GOODS FOR GUNS ADS BACK NEW FOUNDATION

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After taking some time to reload, Goods for Guns is back.

Although corporate support waned earlier this year, New York businessman Fernando Mateo has turned what was one of the most novel do-good holiday appeals into a foundation. Now companies such as Metropolitan Life Insurance, Kay-Bee Toy Stores, Columbia Sportswear and Modell's sporting goods are spending $25,000 each to trade gift certificates, products and cash for firearms.

Goods for Guns Foundation has snagged additional high-profile companies for secondary support, including Time Inc., Goldman Sachs & Co. and McDonald's Corp. The fast-food giant donated $15,000 to sponsor an educational outreach program through CityKids, a local youth volunteer group, to educate students about guns. Chemical Bank and Snapple Beverage Corp. will place Change for Change donation boxes in stores.

MetLife last month helped the foundation introduce its first public service campaign, beginning with outdoor ads placed throughout New York. A TV spot, featuring celebrities Alec and Billy Baldwin, Robin Leach, former New York Mayor David Dinkins, members of the Knicks basketball team and others, will follow from agency Doig, Elliott, Schur.

Mr. Mateo said promotional efforts will remain local due to funding constraints.

"For the program to go national, we would need $2 million," said Mr. Mateo. "We have less than 10% raised so far."

Created last year by Mr. Mateo as Toys for Guns with participation by Toys "R" Us, the group gained national attention by awarding $100 gift certificates to gun owners who surrendered firearms. But as media interest waned, so did corporate participation.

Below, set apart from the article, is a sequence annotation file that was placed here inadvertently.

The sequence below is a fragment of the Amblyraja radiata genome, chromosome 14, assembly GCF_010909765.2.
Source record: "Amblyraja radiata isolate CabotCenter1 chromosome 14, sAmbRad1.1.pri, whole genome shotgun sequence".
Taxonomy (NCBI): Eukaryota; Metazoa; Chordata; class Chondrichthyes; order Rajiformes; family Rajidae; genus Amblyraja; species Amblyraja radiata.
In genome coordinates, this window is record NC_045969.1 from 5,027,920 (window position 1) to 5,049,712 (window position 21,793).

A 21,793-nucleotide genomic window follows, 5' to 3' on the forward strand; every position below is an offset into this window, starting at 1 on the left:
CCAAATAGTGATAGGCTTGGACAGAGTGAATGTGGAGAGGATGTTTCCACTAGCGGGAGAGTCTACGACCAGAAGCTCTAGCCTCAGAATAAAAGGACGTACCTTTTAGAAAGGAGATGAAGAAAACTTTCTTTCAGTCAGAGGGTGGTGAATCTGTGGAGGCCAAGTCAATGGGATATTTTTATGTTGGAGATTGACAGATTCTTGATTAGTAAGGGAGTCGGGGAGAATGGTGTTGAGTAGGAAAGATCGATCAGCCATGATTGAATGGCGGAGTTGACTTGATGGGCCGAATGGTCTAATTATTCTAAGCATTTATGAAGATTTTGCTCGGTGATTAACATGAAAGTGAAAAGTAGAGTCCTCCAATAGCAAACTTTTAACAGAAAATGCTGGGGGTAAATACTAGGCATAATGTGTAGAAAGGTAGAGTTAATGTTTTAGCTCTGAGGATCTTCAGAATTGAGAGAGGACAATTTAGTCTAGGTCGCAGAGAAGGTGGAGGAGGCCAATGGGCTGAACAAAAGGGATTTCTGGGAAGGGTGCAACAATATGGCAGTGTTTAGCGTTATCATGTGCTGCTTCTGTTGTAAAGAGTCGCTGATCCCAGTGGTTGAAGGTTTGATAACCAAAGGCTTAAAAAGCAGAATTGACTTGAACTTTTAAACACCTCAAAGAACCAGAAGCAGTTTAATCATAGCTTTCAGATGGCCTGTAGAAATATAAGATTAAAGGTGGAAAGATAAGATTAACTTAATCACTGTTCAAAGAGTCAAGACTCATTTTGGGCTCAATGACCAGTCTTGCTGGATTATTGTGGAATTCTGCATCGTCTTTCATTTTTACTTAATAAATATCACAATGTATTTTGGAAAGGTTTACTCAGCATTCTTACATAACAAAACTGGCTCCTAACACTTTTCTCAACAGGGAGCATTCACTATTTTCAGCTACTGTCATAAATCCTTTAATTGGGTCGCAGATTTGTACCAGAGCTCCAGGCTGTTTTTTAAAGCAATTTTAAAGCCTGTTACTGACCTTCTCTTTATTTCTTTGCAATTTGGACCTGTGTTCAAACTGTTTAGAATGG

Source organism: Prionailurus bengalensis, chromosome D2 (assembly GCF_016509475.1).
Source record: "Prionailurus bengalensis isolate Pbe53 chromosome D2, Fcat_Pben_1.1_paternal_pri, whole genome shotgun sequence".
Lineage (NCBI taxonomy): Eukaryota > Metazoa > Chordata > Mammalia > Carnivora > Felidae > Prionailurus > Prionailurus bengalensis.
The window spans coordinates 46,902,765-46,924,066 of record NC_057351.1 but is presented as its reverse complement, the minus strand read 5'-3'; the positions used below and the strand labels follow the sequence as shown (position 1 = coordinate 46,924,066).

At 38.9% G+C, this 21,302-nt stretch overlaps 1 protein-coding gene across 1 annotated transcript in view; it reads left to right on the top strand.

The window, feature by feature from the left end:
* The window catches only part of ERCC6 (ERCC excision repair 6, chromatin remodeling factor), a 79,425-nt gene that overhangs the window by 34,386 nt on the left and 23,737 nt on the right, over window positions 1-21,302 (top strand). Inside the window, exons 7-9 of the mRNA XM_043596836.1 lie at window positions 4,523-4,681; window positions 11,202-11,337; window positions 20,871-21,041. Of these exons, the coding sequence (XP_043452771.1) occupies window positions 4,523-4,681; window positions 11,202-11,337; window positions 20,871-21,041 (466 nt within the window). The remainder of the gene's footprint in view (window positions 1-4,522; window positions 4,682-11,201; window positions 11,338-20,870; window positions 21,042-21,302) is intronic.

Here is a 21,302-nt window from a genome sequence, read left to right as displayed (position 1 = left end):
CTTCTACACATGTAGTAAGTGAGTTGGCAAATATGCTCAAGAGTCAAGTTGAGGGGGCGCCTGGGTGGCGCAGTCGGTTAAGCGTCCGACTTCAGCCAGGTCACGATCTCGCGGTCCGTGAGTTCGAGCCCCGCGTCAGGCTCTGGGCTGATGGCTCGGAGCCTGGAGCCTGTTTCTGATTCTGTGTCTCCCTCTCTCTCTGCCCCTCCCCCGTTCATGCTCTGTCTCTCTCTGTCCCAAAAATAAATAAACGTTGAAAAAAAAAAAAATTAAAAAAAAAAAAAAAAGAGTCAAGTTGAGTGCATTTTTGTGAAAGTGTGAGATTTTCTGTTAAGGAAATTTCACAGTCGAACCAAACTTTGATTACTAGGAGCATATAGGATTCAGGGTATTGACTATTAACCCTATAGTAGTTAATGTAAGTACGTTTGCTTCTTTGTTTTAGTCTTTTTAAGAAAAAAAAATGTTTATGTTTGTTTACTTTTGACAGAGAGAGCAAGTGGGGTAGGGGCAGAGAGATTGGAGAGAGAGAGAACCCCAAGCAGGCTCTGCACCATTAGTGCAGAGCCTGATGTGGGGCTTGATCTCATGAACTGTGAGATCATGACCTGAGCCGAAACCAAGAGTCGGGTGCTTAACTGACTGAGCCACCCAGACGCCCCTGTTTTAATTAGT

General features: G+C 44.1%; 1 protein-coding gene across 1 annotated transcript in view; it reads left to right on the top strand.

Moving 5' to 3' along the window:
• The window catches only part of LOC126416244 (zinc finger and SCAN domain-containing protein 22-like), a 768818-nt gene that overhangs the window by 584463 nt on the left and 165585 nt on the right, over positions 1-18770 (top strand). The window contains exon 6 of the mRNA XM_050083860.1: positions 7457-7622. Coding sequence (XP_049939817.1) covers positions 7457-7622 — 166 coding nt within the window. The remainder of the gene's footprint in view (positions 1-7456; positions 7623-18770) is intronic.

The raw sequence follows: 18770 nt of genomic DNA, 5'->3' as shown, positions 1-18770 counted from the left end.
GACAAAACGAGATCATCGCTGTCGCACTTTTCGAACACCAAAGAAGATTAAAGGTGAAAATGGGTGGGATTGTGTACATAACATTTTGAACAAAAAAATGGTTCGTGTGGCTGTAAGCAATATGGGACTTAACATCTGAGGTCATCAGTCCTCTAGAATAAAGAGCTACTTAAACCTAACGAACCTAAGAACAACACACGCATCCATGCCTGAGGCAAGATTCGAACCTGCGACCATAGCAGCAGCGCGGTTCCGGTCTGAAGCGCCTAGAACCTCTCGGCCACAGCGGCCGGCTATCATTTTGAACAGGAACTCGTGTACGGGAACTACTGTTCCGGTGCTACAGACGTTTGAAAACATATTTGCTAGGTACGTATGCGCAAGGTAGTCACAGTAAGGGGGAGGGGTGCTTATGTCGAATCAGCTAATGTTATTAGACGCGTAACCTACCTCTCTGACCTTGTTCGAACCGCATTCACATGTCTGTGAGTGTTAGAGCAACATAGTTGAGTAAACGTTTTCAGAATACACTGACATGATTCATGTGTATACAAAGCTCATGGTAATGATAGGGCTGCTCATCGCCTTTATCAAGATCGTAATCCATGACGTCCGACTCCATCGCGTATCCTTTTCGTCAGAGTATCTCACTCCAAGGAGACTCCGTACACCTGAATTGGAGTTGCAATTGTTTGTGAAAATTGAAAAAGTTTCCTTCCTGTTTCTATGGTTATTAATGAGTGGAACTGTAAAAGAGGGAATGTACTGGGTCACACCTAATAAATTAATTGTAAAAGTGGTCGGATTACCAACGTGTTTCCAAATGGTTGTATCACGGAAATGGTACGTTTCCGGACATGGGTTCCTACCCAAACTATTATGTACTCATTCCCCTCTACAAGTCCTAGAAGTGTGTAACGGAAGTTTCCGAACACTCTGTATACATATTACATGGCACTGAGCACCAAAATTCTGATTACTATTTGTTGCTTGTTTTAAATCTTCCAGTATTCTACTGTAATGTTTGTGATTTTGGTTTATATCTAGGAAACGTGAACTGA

New funds are needed to replace previous support. Toys "R" Us discontinued its participation after last year's effort, saying "the program does not address public or children's health issues." Toys "R" Us President Michael Goldstein, however, said he will still make personal contributions.

Reebok, meanwhile, has not followed through on its pledged assistance (AA, Jan. 3), said Mark Boles, director-development and marketing for the foundation.

Goods for Guns also lost support from Foot Locker which, after donating $25,000 in gift certificates to the program last year, withdrew to form its own Shoes for Guns program.

A Foot Locker spokeswoman said the company spent $560,000 on its programs in Atlanta, Chicago, Detroit, New York, Philadelphia and Miami but has had the project on hold since April.

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